14. Perhaps I should clean my silver, I love it tarnished, but it looks so lovely when it’s shiny and new looking.
    Have a good day!

  15. Suzanne Jozayt says:

    Do you have any information on how to clean brass with natural ingredients? Strong chemicals make me sick and I have not been able to find anything that works. HELP, PLEASE!

    1. Ann Drake says:

      I think the best way to go about cleaning your brass is to use baking soda and vinegar. Pour a little vinegar into a bowl and add baking soda until it makes a paste. Rub it on your brass until the tarnish is removed. Rinse and buff it to get the shine back. One other idea is to use ketchup. I know that sounds odd but it is acidic which is what you need to remove the tarnish. Squirt some ketchup on a dry rag clean and rub on your brass. Rinse and buff. I hope one of these ideas works!

      1. Jennifer Brown says:

        THE best and natural way will blow your mind how simple ——- ketchup!!! Put on and leave on several minutes depending how tarnished, and then rinse w water!

  16. This is such helpful info! I have a ton of silver to clean. Thanks!

  17. Glenda Childers says:

    Wow, Ann. I will gladly toss the hideously smelly, full of chemical cleaner in my cupboard. This is brilliant.



  18. Ann,

    This sounds so good I am going to have to give this a try. I have my mothers silver and I love using but like everyone I know I can’t stand polishing it when needed. I’ll see how this works.


  19. I will have to try this again, I did try the baking soda/foil with NO luck~but perhaps my silver was too tarnished! I actually chalk painted some candlesticks I couldn’t clean and they look great now! Your urns look lovely, just like new!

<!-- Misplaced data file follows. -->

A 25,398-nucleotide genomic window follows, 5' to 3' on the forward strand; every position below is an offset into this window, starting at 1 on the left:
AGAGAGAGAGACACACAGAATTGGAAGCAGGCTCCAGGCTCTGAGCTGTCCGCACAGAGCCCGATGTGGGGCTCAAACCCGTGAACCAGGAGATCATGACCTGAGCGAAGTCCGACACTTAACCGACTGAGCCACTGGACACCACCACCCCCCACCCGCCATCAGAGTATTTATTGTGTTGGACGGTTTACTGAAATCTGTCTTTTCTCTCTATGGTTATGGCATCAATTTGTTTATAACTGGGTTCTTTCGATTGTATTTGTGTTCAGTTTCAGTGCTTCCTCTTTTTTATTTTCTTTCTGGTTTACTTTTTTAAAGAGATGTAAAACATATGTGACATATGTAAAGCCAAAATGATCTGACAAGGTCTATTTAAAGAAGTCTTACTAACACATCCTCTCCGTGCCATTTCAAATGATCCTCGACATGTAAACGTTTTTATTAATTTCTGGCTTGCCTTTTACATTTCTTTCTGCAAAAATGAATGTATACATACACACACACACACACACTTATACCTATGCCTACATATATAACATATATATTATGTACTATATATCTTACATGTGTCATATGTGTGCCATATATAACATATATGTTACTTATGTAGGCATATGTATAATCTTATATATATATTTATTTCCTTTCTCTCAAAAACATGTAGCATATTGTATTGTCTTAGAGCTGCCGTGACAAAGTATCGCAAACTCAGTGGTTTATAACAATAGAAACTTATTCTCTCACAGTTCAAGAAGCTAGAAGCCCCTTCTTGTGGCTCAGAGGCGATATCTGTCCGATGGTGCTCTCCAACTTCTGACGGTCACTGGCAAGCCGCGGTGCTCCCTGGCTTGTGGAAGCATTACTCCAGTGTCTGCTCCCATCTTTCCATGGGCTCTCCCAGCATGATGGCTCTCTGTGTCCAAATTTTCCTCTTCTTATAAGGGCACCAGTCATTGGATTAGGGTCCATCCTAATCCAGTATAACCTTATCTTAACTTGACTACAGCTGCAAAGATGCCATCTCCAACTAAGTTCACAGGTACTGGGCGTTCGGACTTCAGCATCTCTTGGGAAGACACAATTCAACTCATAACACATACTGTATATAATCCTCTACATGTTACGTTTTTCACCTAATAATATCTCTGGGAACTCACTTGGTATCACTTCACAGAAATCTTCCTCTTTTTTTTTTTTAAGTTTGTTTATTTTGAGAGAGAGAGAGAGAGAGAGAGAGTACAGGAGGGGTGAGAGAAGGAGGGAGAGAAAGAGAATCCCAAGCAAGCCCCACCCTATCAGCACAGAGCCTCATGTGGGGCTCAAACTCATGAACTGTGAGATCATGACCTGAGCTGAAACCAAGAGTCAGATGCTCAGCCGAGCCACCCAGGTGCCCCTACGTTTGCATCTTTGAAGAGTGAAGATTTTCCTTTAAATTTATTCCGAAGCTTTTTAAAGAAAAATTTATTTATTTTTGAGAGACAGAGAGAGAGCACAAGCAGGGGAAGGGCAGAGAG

20. Ricki Jill Treleaven says:

    Great information, Ann. Thank-you!!!

  21. I have been reading about the tin foil method and want to try this. I have 3 handmirrors that need cleaning,but I am hesitant to put them in the liquid because I am afraid it might hurt the mirror glass. I guess the ony way to see if it will is to try it. Thank you Ann for the information. Have a great weekend.

  22. Thanks for the tips, Ann! Your urns are beautiful!!! Have a nice weekend!~~Angela

  23. Thanks so much, Ann. The urn turned out fantastic! I recently used the foil/baking soda and it didn’t really clean up the tarnish on my silverware but actually added a nice shine. I’m going to try this. I’m a little worried about doing it in my sink though, I used a large pan…I didn’t need a lot of depth. My sink is porcelain, can the tarnish harm it?


    1. Ann Drake says:

      I’m honestly not sure about harming your sink. My sink is acrylic and it didn’t do a thing to it. I almost wish it had so then I could justify getting a new sink. Ha! The water after cleaning was dirty and the foil becomes sort of discolored. If you are really worried then a large pan would be the way to go. Thanks for your comment!

  24. Keeping It Cozy says:

    Thank you so much for sharing, Ann! I’m going to give this a try next week… my silverware is desperately in need of a cleaning!

  25. Great tips Ann! Your silver urns are just beautiful!